If your mentally ill patient dies, are you to blame? For Dr. Françoise Davoine, a Parisian psychoanalyst, this question becomes disturbingly real as one of her patients commits suicide on the eve of All Saints' Day. She herself has a crisis, as she reflects on her thirty-year career and questions whether she should ever return to the hospital. But return she does, and thus commences a strange voyage across several centuries and countries, in which patients, fools, and the actors of medieval farces rise up from the past along with great thinkers who represent the author's own philosophical and literary sources: the humanist Erasmus, mathematician René Thom, writer Antonin Artaud, philosopher Ludwig Wittgenstein, and physicist Edwin Schrödinger, to name a few. Imaginary dialogues ensue as the analyst conjures up an interconnected world, where apiculture, wondrous rituals, theater, and language games illuminate her therapeutic practice as well as her personal history. Deeply affected by her voyage of discovery, the author becomes capable of implementing the teachings of psychotherapist Gaetano Benedetti, a mentor she visits at carnival time on a final fictional stopover in Switzerland. His advice, that the analyst become the equal of her patients and immerse herself in their madness so as to open up a space for treatment, is premised on the belief that individual illness is a reflection and result of severe historical trauma. Mother Folly, which ends on a positive note, is an important intervention in the debate about how to treat the mentally ill, particularly those with psychosis. A practicing analyst and a skilled reader of literary and philosophical texts, Davoine provides a humane antidote to our increasingly mechanized and drug-reliant system of dealing with "fools and madmen."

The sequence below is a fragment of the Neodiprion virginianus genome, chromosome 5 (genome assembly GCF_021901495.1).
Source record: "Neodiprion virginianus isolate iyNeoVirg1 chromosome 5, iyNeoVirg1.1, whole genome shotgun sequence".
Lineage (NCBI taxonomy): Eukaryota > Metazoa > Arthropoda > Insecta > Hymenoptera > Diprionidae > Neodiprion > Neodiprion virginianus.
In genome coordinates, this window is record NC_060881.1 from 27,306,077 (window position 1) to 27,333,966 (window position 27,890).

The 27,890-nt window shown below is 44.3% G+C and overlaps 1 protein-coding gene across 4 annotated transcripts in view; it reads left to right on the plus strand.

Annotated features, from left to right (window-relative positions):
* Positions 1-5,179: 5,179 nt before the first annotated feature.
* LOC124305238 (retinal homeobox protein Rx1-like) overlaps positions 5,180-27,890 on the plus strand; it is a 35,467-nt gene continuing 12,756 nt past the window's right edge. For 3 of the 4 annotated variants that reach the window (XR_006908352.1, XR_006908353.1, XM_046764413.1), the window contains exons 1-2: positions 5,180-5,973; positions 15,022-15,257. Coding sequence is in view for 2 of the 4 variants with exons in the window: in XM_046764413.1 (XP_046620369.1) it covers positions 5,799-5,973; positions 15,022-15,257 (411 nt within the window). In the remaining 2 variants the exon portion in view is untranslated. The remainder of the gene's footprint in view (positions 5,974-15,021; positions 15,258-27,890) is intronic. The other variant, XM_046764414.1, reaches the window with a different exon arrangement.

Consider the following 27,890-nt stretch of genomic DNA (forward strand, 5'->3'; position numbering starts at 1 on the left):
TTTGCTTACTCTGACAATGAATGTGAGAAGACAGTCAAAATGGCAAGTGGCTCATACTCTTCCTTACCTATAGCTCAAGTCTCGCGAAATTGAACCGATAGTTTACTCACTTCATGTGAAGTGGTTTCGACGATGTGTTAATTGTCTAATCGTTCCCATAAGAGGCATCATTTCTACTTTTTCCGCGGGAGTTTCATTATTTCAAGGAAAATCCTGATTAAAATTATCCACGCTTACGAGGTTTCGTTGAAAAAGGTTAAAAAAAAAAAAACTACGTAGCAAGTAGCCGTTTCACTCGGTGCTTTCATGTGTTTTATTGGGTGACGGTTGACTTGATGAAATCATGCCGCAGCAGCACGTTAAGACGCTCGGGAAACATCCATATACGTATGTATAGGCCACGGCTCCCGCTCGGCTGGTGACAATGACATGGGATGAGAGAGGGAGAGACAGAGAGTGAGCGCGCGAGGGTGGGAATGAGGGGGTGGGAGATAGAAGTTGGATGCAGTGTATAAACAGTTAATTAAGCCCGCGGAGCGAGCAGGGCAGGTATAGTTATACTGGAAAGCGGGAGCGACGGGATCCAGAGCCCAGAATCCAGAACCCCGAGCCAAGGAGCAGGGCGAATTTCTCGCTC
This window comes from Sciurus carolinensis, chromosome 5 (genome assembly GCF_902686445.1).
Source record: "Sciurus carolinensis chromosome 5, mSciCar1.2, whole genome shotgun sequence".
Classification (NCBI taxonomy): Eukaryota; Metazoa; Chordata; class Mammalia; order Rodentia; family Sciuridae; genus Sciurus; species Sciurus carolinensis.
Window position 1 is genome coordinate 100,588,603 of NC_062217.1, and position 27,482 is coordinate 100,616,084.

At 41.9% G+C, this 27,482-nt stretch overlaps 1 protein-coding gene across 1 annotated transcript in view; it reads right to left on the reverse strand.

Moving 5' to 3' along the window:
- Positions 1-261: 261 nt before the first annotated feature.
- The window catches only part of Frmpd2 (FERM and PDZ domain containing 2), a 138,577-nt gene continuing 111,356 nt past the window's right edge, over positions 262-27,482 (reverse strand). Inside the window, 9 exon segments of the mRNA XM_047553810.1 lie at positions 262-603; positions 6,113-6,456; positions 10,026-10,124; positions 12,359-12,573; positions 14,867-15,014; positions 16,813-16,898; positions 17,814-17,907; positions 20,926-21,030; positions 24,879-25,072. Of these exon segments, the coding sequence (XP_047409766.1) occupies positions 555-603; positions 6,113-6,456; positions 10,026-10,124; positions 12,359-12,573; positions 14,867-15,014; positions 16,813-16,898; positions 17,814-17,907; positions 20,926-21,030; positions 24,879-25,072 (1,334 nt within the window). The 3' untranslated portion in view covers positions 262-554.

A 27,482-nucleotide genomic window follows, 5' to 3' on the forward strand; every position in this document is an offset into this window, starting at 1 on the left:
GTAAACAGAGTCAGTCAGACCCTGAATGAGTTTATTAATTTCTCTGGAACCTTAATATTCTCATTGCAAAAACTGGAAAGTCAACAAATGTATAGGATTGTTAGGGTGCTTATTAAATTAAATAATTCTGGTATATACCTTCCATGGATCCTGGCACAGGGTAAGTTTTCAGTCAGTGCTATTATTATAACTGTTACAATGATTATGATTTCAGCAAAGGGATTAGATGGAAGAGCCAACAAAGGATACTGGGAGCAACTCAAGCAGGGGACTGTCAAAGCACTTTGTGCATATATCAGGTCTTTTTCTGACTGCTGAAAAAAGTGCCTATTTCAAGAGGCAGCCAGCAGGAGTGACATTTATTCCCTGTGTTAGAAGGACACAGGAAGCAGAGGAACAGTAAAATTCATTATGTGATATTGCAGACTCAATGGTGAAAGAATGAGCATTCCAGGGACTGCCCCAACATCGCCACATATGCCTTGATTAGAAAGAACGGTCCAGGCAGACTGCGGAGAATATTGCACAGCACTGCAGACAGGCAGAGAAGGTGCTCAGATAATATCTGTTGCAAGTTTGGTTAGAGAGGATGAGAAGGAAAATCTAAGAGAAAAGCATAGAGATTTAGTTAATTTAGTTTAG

Jennings explores the notion that the origin of Western homophobia lies not in the biblical traditions of Judaism and Christianity but instead has its source in the Greek and Hellenistic sources (mainly the platonic philosophies) often assumed to have been accepting of same-sex eroticism. Jennings is aware this concept goes against the grain of common opinion, and therefore provides ample clarification from official statements of the Vatican and opinions of the United States Supreme Court; texts from Plato and other Hellenistic perspectives; and the writings of Paul.
Frantz Fanon may be most known for his more obviously political writings, but in the first instance, he was a clinician, a black Caribbean psychiatrist who had the improbable task of treating disturbed and traumatized North African patients during the wars of decolonization. Investigating and foregrounding the clinical system that Fanon devised in an attempt to intervene against negrophobia and anti-blackness, this book rereads his clinical and political work together, arguing that the two are mutually imbricated. For the first time, Fanon's therapeutic innovations are considered along with his more overtly political and cultural writings to ask how the crises of war affected his practice, informed his politics, and shaped his subsequent ideas. As David Marriott suggests, this combination of the clinical and political involves a psychopolitics that is, by definition, complex, difficult, and perpetually challenging. He details this psychopolitics from two points of view, focusing first on Fanon's sociotherapy, its diagnostic methods and concepts, and second, on Fanon's cultural theory more generally. In our present climate of fear and terror over black presence and the violence to which it gives rise, Whither Fanon? reminds us of Fanon's scandalous actuality and of the continued urgency of his message.